Mekhtoub, they say. 'It is written.' Well. When I say 'they', I mean King Mob in the second volume of Grant Morrison's The Invisibles , when he kisses Ragged Robin .
It is written - isn't it weird how those words unspool so easily in the mind? How quickly the contingent, the chaotic, becomes the way it's always been? How quickly the facts on the ground are established?
Golo Mann criticised AJP Taylor's idea of the inevitability of the second world war for committing this fallacy. The Second World War needn't have happened. The Third Reich needn't have happened. Hitler needn't have happened. Things could have been totally different. This is what history is: the record of all the things that need never have happened.
But isn't it odd how things, in retrospect, take on the mask of inevitability? Take the Williams Sisters : playing each other in yet another Wimbledon final. Doesn't that, these days, seem somehow inevitable? Yet it needn't have been. You can trace the chain of causality all the way back from this particular tournament to their father's decision to train them as tennis pros. At any number of points on the way, things could have turned out differently.
There is a fossilised organism in the Burgess Shale called Pikaia . It may - there is some doubt - be the first chordate, or vertebrate, creature in the fossil record - our earliest ancestor. And it, too, need never have existed. Stephen Jay Gould believes that, if Pikaia had not survived, if it had not been an evolutionary relative success, then none of us would be here. Never mind Hitler, the Williams Sisters or whether you should have danced with that girl at the prom: if something had gone wrong during Pikaia's time, you wouldn't be around to regret these things.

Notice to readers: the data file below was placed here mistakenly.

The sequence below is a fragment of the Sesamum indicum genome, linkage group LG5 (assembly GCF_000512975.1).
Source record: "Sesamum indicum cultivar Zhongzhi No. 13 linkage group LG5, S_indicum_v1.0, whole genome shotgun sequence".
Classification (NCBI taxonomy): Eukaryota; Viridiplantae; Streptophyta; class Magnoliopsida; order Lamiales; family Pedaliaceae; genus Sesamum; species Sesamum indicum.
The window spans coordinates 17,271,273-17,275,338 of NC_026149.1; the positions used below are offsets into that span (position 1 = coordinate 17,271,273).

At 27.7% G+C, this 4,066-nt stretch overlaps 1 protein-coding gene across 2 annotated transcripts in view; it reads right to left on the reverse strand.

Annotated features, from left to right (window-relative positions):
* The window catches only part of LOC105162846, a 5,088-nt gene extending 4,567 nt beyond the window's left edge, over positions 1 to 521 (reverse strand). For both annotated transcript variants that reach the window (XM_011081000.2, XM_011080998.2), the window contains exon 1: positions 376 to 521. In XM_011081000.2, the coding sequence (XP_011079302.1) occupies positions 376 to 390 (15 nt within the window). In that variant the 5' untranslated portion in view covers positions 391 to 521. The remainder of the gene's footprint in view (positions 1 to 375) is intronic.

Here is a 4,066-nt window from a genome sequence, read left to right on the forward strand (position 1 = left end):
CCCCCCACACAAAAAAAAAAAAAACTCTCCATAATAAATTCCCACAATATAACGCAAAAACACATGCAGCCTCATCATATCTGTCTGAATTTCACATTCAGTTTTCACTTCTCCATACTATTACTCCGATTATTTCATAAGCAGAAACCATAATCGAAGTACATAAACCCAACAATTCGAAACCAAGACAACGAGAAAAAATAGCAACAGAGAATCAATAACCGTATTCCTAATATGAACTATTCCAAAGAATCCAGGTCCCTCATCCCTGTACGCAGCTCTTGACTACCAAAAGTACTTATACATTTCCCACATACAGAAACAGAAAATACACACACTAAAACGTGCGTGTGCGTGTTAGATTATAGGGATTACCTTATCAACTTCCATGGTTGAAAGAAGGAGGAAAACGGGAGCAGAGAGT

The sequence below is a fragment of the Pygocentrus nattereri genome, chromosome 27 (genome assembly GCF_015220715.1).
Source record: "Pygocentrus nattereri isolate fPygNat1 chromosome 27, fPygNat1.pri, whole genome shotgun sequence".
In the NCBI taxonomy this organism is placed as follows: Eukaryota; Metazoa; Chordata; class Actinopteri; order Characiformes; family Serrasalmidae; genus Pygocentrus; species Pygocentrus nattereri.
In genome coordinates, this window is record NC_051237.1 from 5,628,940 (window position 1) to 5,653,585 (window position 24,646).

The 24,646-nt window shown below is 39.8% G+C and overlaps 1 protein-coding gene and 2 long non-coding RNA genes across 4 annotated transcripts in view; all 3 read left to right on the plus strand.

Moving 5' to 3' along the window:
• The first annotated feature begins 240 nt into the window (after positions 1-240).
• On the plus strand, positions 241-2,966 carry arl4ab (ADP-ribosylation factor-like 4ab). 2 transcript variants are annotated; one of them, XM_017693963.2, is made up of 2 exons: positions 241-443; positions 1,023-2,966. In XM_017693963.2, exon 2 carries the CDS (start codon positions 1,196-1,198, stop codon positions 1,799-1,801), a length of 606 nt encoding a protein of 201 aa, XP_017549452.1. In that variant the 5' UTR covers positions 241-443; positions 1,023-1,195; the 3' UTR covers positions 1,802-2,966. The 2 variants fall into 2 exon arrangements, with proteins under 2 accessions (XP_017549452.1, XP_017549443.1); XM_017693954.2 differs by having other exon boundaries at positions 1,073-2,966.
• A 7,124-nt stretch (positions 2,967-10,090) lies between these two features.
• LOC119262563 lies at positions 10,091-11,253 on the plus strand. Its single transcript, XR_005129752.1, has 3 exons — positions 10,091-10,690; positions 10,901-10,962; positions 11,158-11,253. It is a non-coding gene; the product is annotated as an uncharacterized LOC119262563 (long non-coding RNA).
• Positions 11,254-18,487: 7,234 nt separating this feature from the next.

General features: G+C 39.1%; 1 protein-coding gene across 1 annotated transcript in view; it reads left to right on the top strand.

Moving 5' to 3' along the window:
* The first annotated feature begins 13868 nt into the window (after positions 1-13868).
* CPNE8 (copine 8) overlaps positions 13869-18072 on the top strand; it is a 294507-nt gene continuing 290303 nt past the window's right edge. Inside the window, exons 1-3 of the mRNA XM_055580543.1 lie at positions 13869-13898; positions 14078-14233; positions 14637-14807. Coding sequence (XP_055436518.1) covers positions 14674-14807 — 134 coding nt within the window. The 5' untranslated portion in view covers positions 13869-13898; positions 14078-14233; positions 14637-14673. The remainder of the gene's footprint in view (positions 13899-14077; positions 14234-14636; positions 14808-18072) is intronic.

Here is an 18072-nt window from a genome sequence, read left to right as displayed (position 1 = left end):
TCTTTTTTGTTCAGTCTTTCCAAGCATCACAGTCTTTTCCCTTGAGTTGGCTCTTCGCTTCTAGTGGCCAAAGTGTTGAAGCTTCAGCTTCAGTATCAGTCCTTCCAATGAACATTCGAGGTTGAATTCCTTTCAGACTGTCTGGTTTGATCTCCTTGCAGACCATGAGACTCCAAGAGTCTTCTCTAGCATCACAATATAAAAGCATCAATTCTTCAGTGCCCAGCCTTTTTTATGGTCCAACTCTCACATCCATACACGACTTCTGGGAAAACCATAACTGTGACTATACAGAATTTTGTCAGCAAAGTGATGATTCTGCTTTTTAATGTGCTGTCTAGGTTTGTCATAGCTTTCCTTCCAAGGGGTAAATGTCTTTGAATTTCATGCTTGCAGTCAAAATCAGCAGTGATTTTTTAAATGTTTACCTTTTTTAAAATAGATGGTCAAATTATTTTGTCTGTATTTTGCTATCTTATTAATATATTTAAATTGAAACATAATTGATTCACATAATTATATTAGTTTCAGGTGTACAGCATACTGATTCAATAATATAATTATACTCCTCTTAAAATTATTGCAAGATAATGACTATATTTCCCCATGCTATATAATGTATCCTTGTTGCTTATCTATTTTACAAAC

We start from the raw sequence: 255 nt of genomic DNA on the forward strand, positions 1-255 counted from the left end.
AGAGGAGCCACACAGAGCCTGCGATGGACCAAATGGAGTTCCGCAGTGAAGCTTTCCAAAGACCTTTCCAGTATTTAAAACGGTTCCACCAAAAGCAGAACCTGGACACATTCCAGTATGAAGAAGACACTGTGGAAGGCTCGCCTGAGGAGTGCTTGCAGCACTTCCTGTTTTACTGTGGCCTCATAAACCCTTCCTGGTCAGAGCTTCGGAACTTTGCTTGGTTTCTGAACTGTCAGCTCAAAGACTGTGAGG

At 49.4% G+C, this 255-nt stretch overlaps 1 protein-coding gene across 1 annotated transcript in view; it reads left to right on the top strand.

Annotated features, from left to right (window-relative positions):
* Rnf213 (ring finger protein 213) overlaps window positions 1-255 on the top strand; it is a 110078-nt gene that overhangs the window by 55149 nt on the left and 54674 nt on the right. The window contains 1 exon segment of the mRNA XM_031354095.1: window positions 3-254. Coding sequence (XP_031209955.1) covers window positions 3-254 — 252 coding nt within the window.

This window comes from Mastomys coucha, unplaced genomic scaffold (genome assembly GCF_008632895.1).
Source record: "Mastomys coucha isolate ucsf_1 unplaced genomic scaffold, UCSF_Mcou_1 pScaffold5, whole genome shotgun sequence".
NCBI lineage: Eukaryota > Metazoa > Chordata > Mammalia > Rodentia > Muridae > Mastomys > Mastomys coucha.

Yet we act as if all this was inevitable. And the concomitant result of this is that we assume that the things we take for granted in our lives are inevitable, too. Our house, our job, our marriage, our physical health, our overdraft limit, our sanity. Sadly, it ain't necessarily so. Everything we have can change in an instant. In the moment when a decision is made, when a thing is said, we can find ourselves living in worlds of which we never even dreamed. Nothing is inevitable: everything is contingent.
It's a lesson we need to learn again and again and again, and I'm getting a painful refresher course now. Things which, for a long time, I took for granted are changing in ways I could never have anticipated. What was written is being erased: a new hand writes now, and while it may not exactly scrawl Mene, Mene, Tekel Upharsin it's a bit too close for comfort. The die is cast, but hasn't landed yet: and, if anyone feels like praying for me, now may well be the time.